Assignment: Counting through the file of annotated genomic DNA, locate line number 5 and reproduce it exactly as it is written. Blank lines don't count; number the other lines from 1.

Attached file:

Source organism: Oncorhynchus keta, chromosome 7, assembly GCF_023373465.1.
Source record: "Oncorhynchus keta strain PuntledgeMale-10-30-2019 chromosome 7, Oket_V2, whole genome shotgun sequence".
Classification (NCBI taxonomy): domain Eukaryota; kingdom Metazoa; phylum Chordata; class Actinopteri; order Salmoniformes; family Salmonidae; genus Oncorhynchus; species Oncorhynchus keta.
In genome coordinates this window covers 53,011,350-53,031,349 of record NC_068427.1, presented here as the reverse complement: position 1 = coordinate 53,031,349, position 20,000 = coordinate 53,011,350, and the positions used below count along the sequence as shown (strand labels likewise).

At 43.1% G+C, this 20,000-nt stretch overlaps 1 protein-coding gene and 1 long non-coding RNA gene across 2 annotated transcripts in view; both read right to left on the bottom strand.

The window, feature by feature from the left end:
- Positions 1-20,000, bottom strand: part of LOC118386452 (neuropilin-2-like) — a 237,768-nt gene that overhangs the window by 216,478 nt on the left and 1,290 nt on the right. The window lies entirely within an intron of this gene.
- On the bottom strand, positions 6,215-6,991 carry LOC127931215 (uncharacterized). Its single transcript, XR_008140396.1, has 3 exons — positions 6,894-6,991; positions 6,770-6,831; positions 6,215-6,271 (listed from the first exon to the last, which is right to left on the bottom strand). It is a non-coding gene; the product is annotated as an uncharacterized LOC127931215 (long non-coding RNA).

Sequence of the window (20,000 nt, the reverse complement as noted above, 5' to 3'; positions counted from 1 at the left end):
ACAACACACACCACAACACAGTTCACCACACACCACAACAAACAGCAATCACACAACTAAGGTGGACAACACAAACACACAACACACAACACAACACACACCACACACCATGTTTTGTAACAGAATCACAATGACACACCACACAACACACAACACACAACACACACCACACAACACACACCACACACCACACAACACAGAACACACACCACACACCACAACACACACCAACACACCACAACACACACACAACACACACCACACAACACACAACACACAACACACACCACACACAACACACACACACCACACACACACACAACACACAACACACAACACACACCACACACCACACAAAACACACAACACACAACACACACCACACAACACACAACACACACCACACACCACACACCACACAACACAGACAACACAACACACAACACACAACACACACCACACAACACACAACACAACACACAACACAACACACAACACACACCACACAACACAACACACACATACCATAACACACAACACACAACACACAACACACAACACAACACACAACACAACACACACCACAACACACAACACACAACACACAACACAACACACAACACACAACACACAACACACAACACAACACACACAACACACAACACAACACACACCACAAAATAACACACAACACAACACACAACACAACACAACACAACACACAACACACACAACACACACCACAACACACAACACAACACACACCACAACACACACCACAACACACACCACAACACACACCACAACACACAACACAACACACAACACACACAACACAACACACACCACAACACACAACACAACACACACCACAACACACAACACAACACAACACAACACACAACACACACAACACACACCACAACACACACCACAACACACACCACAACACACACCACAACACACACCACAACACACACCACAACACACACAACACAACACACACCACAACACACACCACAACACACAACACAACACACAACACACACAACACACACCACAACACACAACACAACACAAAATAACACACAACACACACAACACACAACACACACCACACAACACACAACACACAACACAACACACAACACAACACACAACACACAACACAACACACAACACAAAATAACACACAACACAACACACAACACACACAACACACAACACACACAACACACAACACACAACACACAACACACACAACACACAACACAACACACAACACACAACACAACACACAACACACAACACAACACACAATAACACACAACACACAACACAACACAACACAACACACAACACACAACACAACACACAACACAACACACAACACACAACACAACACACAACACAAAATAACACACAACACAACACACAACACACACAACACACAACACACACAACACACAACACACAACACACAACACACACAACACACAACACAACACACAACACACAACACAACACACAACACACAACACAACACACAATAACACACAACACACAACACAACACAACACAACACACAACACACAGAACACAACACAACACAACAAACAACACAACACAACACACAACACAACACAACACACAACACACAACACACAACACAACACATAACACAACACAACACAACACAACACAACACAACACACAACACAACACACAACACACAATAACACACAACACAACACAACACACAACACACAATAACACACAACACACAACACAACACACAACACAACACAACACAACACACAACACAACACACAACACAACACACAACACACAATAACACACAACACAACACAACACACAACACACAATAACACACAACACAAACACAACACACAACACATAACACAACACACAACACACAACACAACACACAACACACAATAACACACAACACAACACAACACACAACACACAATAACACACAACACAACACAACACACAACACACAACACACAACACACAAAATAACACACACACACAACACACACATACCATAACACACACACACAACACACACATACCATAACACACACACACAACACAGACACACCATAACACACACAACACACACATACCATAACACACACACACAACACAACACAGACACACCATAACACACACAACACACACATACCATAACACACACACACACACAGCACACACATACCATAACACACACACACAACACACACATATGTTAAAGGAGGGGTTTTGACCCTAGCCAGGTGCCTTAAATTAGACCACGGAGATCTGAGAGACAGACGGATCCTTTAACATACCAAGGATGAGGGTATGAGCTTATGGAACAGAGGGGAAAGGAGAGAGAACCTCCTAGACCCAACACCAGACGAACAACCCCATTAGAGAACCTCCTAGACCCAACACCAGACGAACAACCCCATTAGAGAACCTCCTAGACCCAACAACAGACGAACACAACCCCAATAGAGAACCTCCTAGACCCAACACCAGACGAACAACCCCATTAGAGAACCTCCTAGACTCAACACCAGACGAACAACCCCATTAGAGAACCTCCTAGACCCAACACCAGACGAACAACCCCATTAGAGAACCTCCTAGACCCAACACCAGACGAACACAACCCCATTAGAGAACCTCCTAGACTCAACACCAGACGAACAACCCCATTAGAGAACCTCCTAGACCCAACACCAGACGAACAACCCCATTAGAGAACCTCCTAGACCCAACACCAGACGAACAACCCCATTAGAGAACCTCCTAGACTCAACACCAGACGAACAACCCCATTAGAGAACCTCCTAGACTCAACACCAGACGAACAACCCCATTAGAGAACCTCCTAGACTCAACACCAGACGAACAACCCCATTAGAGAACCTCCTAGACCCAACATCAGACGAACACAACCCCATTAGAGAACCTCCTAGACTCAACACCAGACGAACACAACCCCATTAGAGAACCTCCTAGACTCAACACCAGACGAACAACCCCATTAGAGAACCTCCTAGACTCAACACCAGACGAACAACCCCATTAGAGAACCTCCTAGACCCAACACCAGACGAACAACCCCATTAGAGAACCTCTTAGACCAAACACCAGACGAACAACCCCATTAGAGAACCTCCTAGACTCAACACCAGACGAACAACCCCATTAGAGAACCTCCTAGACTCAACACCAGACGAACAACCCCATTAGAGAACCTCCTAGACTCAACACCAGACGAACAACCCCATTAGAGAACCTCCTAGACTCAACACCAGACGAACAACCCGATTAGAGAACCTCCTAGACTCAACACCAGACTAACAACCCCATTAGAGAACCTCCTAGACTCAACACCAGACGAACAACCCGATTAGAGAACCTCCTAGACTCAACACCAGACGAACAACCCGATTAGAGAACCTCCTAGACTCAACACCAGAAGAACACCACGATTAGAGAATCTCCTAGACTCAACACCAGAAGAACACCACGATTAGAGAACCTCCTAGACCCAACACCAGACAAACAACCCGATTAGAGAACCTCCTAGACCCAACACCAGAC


At 43.1% G+C, this 20,000-nt stretch overlaps 1 protein-coding gene and 1 long non-coding RNA gene across 2 annotated transcripts in view; both read right to left on the bottom strand.